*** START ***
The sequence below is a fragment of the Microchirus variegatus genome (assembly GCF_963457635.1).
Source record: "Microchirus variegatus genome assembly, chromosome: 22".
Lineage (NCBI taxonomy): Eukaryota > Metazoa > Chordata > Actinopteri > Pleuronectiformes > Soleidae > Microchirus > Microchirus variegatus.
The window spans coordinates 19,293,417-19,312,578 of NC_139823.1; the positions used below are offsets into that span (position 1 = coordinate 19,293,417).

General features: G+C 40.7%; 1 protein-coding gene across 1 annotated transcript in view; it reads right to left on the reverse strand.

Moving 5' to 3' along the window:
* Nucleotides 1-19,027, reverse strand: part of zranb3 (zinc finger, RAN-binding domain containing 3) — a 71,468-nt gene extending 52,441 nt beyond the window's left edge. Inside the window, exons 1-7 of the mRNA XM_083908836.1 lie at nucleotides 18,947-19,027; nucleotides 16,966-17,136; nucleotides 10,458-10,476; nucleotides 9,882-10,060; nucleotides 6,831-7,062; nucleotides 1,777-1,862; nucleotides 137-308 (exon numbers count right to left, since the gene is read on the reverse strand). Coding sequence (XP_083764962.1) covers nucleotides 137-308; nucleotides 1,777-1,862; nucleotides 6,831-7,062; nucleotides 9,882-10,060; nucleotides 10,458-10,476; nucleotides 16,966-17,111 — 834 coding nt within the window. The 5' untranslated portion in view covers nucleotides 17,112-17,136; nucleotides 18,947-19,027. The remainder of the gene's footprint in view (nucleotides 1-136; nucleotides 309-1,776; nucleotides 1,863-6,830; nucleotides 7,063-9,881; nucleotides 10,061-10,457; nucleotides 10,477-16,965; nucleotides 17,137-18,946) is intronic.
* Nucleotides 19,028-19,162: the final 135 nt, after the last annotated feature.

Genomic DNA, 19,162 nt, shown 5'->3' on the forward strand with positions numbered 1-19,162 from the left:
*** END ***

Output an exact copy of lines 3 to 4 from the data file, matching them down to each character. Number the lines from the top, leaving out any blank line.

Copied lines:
Lineage (NCBI taxonomy): Eukaryota > Metazoa > Chordata > Actinopteri > Pleuronectiformes > Soleidae > Microchirus > Microchirus variegatus.
The window spans coordinates 19,293,417-19,312,578 of NC_139823.1; the positions used below are offsets into that span (position 1 = coordinate 19,293,417).